DeVos defends desire to reopen schools after administrator Trump accused of ‘playing with’ children’s health


Education Secretary Betsy DeVos on Sunday defended the Trump administration’s aggressive push to reopen schools in the fall amid the worsening coronavirus pandemic, saying that having schools offering a Hybrid virtual and in-person learning is “not a good choice for families.”

Speaking to CNN’s “State of the Union”, DeVos also declined to say whether the Centers for Disease Control and Prevention guidelines for schools should be followed consistently.

“The CDC guidelines are just that, supposed to be flexible and meant to be applied depending on the situation,” she said.

These guidelines state that children who meet in groups “can put everyone at risk,” adding that children “can transmit this virus to others who are at increased risk for serious COVID-19 disease.” These guidelines also provide for six feet of social distance and other measures to reduce the risk of spread.

With coronavirus rife in much of the southern United States, where a record number of cases and hospitalizations are reported, schools are struggling to find plans for the upcoming school year.

Some neighborhoods, such as New York’s public schools, are considering such a hybrid model. In recent days, President Donald Trump and his administration have lobbied for schools to reopen completely, with the president saying Democrats want schools to remain closed to harm his chances of being elected. He also threatened to withhold money from areas that would not reopen in the fall.

“School leaders across the country need to make plans to” have students in the classroom, said DeVos. “There will be exceptions to the rule, but the rule should be that children return to school this fall. And where there are few outbreaks or hotspots, which can be treated school by school or on a case-by-case basis. possibility of having children at school. ”

Speaking to ABC “This Week,” Assistant Health Secretary Brett Giroir said, “We have to do it safely, but out-of-school children risk their social and emotional health, the risk of many suffering. nutrition, recognition of child abuse, child sexual abuse, it is really important to physically bring children back to school. ”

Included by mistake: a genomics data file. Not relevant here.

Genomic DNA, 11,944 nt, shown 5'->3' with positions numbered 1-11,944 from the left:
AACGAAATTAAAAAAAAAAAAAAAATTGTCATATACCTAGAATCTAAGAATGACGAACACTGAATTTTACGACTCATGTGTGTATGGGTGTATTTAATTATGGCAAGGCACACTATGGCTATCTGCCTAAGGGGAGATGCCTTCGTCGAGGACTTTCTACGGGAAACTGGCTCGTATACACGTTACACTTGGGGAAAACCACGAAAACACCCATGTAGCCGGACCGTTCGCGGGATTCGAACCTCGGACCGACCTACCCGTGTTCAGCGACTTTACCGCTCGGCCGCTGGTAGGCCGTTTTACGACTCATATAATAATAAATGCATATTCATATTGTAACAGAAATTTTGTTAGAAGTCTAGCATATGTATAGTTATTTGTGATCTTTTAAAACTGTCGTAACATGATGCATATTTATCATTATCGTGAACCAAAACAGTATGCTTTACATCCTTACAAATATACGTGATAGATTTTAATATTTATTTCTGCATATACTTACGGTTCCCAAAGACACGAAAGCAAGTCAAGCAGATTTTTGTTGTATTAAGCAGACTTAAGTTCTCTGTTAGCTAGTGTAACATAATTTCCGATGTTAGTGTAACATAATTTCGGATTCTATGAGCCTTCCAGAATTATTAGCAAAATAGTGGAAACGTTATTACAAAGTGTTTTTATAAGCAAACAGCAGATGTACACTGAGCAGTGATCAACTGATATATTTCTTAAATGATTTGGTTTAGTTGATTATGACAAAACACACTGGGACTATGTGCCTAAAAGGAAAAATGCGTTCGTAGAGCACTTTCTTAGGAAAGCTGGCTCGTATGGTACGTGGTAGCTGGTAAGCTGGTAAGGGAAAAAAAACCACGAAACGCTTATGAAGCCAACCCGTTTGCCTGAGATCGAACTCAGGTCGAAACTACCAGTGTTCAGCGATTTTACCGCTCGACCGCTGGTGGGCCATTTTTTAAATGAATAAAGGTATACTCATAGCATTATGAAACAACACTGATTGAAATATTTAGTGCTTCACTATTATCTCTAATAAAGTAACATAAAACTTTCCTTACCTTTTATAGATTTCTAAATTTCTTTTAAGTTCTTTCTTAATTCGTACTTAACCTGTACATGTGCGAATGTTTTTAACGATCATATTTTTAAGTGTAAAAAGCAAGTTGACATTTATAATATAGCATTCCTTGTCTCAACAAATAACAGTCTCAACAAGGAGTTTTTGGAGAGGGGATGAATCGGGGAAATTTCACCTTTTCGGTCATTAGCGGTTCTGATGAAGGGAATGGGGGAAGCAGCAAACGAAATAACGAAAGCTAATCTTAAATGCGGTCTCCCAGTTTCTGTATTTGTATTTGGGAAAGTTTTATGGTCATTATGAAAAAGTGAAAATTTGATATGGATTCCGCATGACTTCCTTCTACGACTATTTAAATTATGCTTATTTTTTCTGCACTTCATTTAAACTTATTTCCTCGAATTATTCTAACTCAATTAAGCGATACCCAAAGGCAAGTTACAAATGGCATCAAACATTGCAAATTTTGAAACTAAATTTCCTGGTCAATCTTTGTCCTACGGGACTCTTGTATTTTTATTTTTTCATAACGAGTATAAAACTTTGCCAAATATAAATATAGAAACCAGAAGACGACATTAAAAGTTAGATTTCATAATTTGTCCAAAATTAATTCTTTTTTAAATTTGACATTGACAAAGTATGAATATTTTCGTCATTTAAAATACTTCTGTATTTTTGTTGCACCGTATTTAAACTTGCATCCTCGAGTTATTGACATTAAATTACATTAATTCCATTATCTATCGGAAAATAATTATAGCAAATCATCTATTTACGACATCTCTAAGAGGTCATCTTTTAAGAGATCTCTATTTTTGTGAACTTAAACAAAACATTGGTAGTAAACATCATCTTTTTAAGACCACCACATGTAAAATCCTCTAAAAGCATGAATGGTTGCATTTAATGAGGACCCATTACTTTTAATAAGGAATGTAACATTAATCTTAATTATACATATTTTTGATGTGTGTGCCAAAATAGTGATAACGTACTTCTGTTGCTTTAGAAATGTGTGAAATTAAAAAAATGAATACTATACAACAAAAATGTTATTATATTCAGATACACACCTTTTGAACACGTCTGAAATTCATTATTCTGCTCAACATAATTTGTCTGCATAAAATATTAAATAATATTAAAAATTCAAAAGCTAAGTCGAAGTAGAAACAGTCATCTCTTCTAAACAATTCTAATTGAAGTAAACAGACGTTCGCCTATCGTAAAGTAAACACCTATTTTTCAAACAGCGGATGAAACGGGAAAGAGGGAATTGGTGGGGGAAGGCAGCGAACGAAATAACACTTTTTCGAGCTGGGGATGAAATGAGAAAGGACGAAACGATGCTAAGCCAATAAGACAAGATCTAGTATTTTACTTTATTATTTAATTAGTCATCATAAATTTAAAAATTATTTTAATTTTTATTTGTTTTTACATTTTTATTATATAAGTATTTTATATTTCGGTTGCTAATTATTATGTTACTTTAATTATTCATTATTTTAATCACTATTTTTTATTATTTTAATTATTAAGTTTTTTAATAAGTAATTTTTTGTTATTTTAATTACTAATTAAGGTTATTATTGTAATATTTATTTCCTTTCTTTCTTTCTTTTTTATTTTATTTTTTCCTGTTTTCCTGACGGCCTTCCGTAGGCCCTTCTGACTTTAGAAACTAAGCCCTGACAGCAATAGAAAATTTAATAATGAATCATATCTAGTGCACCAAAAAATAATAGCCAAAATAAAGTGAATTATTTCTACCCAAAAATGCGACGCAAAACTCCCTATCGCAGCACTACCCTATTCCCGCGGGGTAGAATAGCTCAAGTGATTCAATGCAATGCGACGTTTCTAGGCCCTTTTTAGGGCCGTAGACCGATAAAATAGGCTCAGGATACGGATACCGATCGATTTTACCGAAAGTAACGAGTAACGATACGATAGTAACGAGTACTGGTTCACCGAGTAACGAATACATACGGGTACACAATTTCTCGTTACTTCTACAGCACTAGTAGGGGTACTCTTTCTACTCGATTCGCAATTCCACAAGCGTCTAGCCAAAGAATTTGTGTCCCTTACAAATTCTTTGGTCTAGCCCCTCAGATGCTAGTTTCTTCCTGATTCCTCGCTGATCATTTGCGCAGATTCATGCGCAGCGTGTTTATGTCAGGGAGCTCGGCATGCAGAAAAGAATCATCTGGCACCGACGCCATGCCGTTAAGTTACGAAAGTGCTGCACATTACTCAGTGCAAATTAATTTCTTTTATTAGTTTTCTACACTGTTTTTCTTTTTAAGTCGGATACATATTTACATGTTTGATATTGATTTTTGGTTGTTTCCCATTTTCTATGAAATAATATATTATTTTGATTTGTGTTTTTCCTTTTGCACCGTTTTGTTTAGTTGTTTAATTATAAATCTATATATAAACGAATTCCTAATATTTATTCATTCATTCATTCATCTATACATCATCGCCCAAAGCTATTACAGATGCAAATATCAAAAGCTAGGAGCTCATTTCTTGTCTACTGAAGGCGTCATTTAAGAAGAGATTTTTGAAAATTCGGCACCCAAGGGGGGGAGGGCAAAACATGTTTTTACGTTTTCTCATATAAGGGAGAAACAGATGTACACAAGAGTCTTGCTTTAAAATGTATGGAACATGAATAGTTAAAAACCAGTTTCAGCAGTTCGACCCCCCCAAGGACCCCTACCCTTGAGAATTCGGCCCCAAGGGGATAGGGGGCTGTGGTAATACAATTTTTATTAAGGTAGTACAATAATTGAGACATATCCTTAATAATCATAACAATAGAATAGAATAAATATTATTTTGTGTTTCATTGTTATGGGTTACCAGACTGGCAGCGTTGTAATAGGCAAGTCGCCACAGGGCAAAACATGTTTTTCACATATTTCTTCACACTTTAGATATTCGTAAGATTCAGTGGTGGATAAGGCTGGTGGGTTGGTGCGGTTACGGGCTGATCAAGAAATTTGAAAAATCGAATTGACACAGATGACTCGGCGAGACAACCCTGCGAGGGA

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“But we have to do it safely,” he added. “And the first thing we have to do is that we have to get the virus under control. When we have more control of the virus, we can really think about how to get the kids back to class. “

Among the Trump administration’s guidelines, Giroir said they “tend to be a bit academic and lengthy,” adding that the administration is working to make the additional school guidelines “much more concise so people can really follow them and understand them. “

Responding to DeVos on “State of the Union”, House Speaker Nancy Pelosi, D-Calif., Said the interview with the highest education administration official was evidence “breach of duty for professional misconduct”.

“It’s appalling,” said Pelosi of the efforts to get the kids back to school. “The president and his administration play with the health of our children. We all want our children to go back to school. Teachers do it. Parents do. And the kids do it. But they must return safely. “

“And when you hear what the administration says, we know that they have no appreciation for the failure that brought us to this point,” she added. “Going back to school presents the greatest risk of spreading the coronavirus. They ignore science and ignore governance for that to happen. “

She said the CDC guidelines should be mandatory for schools and said Trump should implement the Defense Production Act to help provide the necessary personal protective equipment and test supplies to school districts.

Alberto Carvalho, director of the Miami-Dade County public school district in Florida, on NBC “Meet the Press,” said the district “will obviously do our best in our community considering where the data is currently located. health “.

“29.1% positivity rate. A month ago it was 6%, “he said of his region. “Our return to school is in six weeks. “

He said if people followed social distancing guidelines and wore masks, among other measures, “the conditions can be appropriate and healthy for students to return to the best model of teaching and learning, which is in person. “

“But we need community collaboration, we need science to drive practice rather than politics influencing what is legitimately a community concern,” he added.

Scott Brabrand, the superintendent of the Fairfax County, Virginia school board, told “State of the Union” that CDC guidelines “simply mean that you can’t put every child in a school with square footage existing. It’s just it’s simple. “

“We are the size of five Pentagons,” he said of the schools he oversees. “You would need five more pentagons of space to be able to safely house all students in public schools in Fairfax County. “

Dr. Tom Inglesby, director of the Center for Health Security at the Johns Hopkins Bloomberg School of Public Health, told Fox News Sunday that it was wrong to issue an ultimatum for the opening of schools.

“Forcing it to follow a tight schedule is not the right approach,” he said, adding, “There will be many challenges in opening schools safely. “

FDA Form Commissioner Scott Gottlieb told CBS Face the Nation that even though “children are less susceptible to infection and less likely to transmit it, less susceptible does not mean that they are not.” not “.

He added that the country “must take measures to ensure that the” coronavirus “does not become an epidemic in children”.


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